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  • Writer's pictureJohn Woodman

Basle's boat cars

Not quite Basle 'bathtub trailers' - but pretty exotic all the same. Actually a three axle trailer of the suburban BLT system with a Basle Swiss 'standard set' passing on route 2. The top image shows the trailer in a promotional design for the Cantonal Savings Bank (Basel land) whilst the other has clearly some type of folklore ogre tacked on to the end. .No prizes for guessing what it is. Both Images : John Woodman

Blackpool wasn't alone in the 1930s in seeing value in providing special tours on open trams. Apart from the familiar 'toastrack' trams which were features of other UK seaside resorts such as Llandudno, Southport, Weston SuperMare and on the Isle of Man - both horse and electric versions there. A less exotic locale - Grimsby proferred tours on an totally open two axle tram (not with cross bench seating).

Perhaps this latter design focussed minds far away in Basle, Switzerland where two similar trams were built in 1938. However these were open trailers with transverse wooden seats towed behind one of that city's ubiquitous two axle trams of standard design painted all-over green. There wasn't much time for this initiative to catch on as the war intervened and Basle found itself on the front line, literally with one route running over the border into France, which of course was both occupied (the northern half) and collaborating with Germany (Vichy) in the south.

It was only in 1945 when peace came to Europe (of a sort) and thousands of US GIs with swollen wallets were given free rein to sightsee. Special coaches and tours were laid on to take them to destinations untouched by wartime destruction such as Copenhagen and Switzerland. In Basle the city's tramway operation speedily placed its 'bath tubs' into service specifically for visiting American military - with special tours being promoted 'in English' to US personnel. My father in law was on one of the trips organised by special US military coaches to Denmark - he being stationed in Bremen and Bremerhaven which were north German ports made available to the US military based in their zone of Germany- which ran south from Kassel to the Swiss and Austrian borders.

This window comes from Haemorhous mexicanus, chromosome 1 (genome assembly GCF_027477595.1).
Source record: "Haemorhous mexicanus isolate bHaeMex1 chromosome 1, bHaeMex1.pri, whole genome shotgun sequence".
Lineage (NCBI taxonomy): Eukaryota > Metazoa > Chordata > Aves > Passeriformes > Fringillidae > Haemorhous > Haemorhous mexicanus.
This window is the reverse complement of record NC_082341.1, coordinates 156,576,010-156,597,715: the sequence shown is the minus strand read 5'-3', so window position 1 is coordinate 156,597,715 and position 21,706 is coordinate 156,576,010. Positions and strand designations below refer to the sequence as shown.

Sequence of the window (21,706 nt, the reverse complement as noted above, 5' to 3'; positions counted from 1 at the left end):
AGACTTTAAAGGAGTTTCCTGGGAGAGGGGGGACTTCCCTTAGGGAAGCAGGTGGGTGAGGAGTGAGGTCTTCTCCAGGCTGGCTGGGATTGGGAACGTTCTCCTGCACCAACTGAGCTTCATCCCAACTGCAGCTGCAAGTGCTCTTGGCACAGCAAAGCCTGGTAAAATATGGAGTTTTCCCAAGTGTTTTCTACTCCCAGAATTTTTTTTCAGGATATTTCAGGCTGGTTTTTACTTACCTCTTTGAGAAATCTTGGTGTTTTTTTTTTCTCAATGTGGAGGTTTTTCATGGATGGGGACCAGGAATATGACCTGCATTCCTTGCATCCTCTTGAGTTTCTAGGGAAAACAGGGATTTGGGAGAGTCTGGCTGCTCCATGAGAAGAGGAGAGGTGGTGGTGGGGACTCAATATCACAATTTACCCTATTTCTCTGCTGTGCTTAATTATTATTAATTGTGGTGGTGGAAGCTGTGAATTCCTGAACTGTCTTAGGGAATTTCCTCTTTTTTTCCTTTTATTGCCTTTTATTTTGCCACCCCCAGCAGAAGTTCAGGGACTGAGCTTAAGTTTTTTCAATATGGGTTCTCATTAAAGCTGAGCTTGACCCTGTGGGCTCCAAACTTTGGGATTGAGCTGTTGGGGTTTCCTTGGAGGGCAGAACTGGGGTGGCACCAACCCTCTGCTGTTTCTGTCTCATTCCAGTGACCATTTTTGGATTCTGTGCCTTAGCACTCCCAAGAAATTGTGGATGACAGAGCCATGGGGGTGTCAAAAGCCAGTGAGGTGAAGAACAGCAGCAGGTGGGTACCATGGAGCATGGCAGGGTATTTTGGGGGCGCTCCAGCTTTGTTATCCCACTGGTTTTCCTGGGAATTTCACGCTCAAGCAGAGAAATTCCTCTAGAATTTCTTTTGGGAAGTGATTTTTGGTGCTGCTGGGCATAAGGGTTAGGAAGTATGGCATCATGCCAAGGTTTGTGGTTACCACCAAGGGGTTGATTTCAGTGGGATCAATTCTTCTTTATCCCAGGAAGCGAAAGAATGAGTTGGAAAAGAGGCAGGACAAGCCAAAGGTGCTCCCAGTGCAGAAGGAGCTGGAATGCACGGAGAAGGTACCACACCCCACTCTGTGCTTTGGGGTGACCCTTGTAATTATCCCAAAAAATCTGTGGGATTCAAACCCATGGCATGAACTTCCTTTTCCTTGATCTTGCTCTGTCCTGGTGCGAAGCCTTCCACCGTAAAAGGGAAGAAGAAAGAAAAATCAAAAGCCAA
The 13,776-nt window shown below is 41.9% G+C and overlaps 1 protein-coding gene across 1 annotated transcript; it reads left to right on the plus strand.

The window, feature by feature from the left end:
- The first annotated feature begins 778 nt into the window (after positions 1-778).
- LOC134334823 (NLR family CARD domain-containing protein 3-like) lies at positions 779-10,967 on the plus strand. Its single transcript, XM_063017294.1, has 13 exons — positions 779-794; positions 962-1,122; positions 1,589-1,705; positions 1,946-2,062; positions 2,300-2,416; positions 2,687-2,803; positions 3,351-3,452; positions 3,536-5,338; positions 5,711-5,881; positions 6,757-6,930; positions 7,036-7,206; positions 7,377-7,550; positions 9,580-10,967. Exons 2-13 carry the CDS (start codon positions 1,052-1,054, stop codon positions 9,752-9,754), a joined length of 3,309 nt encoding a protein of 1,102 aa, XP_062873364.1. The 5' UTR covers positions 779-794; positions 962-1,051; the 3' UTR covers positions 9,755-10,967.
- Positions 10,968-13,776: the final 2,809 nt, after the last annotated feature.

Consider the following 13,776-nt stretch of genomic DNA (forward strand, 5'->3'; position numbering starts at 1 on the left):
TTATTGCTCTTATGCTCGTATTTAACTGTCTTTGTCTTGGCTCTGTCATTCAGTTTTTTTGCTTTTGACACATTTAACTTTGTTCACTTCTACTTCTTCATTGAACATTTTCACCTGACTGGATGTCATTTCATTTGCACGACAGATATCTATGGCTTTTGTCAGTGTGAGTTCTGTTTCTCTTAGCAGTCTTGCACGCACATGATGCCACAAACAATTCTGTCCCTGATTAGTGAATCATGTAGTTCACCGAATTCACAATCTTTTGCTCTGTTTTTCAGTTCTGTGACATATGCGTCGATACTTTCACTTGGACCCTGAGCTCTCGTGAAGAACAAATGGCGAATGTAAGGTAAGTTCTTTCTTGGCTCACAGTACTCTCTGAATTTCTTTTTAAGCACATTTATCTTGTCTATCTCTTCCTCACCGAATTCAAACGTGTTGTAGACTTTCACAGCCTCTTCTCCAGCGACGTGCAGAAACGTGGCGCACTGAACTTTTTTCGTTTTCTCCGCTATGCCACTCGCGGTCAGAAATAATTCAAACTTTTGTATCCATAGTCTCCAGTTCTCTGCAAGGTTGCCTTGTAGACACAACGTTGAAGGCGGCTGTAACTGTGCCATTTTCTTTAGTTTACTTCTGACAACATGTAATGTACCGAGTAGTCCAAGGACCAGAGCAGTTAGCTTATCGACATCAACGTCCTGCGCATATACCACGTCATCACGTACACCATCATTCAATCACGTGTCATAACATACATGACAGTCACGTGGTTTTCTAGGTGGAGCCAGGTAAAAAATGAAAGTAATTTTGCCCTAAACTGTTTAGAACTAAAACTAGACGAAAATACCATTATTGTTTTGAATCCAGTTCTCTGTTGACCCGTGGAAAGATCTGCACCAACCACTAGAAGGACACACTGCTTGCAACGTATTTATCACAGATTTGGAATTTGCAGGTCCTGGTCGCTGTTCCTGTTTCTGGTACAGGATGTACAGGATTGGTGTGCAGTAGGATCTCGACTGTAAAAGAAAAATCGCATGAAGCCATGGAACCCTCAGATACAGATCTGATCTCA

The Basle 'bath tubs' were far from the elegant style of Blackpool's boats but served the same leisure purpose in summer months. Many years later the Zurich tram system created its own open trailer - this time a bogie car trailer with the top half of the body removed and some elegant canvas awnings over seats and fixed tables - for this tram served icecream! It was towed by an enclosed version which offered beer and wurst among other hot delicacies. The duo operated a city sightseeing service of some 45 minutes duration; enough time to consume one or other (not both) of the comestibles on offer. Of course Blackpool tried this with sponsorship of the Walls Ice Cream brand but its early attraction faded quickly and the installed ice cream equipment removed - but the redesigned interior remained. Now we have an ersatz offering of fish and chips on board courtesy of Harry Ramsden's. Having yet to sample this promotion I reserve comment. Somehow the idea of riding around on an open car consuming Blackpool's best ice cream (Notrianni's) on board seems a more ideal temptation - of course on a warm sunny day. Who knows? the concept may find its way into the Heritage 'to do hopper'.

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